Writing The Psychopath (10 Examples & 10 Scripts Inc.)

Monday 15 July 2019

While watching a documentary about a psychopath who brutally killed his little sister to spite his mother, I started wondering about fictional psychopaths.

When creating a character, writers draw inspiration from many different sources, I wondered how this differed from writer to writer and what traits fictional psychopaths have.

Here are my top ten fictional psychopaths, a bit about how they came to be and a quick tip on what makes them tick.

It should go without saying but just in case **SPOILERS**

1. Hannibal Lector – The Silence of the Lambs

Creator: Thomas Harris

“I ate his liver with some fava beans and a nice chianti.” 

What is it about Dr. Lector that draws people in? His charm? His wit? It’s probably not his culinary skills; well, not if you know what he’s serving up. 

The inspiration for Hannibal the Cannibal was drawn from a real person. 

In 2013 Thomas Harris revealed that his character was inspired by a doctor he met while visiting a prison during a trip to Mexico in the 1960s. 

The doctor was serving a life sentence for murdering a young man, mutilating his body into several parts, and putting them in a very small box.

Quick Tip: Cannibals are often depicted as savages or desperate people in survival mode but here is a classy man, a doctor, who is intelligent, articulate but also enjoys eating people. 

The fact that he seems normal and well-adjusted is what makes this character intriguing.


2. Annie Wilkes – Misery

Creator: Stephen King

“He didn’t get out of the cockadoodee car!” 

One of the most memorable lines from the book/film Misery which follows the story of a writer being ‘saved’ after a car crash by his “Number one fan,” who then kept him captive and forced him to write for her. 

Psycho nurse, Annie Wilkes, is every writers’ worst nightmare; even more frightful is the fact she’s based on a real person. Genene Jones (also a nurse) was the inspiration for Annie.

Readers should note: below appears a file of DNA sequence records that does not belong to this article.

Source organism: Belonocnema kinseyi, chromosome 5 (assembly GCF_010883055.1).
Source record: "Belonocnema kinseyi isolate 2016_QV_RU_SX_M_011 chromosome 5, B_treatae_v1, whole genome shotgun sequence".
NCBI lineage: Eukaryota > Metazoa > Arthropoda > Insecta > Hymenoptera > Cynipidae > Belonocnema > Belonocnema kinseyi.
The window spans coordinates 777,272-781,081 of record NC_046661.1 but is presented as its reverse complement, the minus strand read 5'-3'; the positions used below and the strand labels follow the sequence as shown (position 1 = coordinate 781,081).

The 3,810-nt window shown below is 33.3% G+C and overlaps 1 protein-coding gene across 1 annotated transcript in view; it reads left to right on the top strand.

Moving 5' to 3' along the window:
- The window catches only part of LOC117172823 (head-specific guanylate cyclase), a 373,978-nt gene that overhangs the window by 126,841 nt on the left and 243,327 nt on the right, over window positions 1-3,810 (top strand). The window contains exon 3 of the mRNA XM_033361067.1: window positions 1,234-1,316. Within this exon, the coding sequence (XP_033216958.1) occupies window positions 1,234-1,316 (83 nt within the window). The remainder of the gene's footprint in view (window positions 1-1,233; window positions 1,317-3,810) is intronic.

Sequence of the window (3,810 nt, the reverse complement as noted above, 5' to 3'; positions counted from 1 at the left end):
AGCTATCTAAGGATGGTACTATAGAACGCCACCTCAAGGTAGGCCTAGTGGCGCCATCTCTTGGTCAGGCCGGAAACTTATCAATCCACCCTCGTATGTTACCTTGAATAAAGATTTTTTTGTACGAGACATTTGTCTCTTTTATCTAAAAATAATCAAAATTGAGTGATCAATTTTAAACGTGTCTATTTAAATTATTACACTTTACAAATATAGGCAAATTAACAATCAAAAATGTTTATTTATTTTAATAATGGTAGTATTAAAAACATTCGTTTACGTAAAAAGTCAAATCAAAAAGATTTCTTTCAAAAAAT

She injected lethal doses of drugs into babies so she could be the heroic person trying to ‘save’ them. 

Stephen King also revealed that Annie was a personification of his addiction to drugs and alcohol.

Quick Tip: Nurses are normally nurturing and caring. Annie projected this ideal on the surface and was often sweet and soft spoken. 

Then when she showed her true colours, her actions and aggressive nature was shocking. 

This contrast in personality makes her as unpredictable as a wild animal.


3. The Joker – Batman Franchise

Creator: Bill Finger, Bob Kane, and Jerry Robinson

“Have you ever danced with the devil in the pale moonlight?” 

A classic line for a classic villain but where did this iconic character come from? 

It seems he was inspired by a silent film called: The Man Who Laughs which was adapted from a novel in which a nobleman is sentenced to death in an iron maiden and a surgeon, Dr. Hardquannone, is ordered to disfigure the son’s face into a permanent grin. 

The King condemned him “to laugh forever at his fool of a father.”

Quick Tip: The Joker exudes magnetism. 

His playful persona breaks down barriers and lures his victims into a false sense of security. 

How can anyone who smiles and laughs all the time be bad? 

This ‘happy-go-lucky’ attitude mixed with his insanity is what makes him a super villain.


4. Patrick Bateman – American Psycho

Creator: Bret Easton Ellis

“I like to dissect girls. Did you know I'm utterly insane?” 

A yuppie banker jerk who moonlights a sadistic serial killer. 

There’s really nothing to like here, so why do we find this unlikable man fascinating?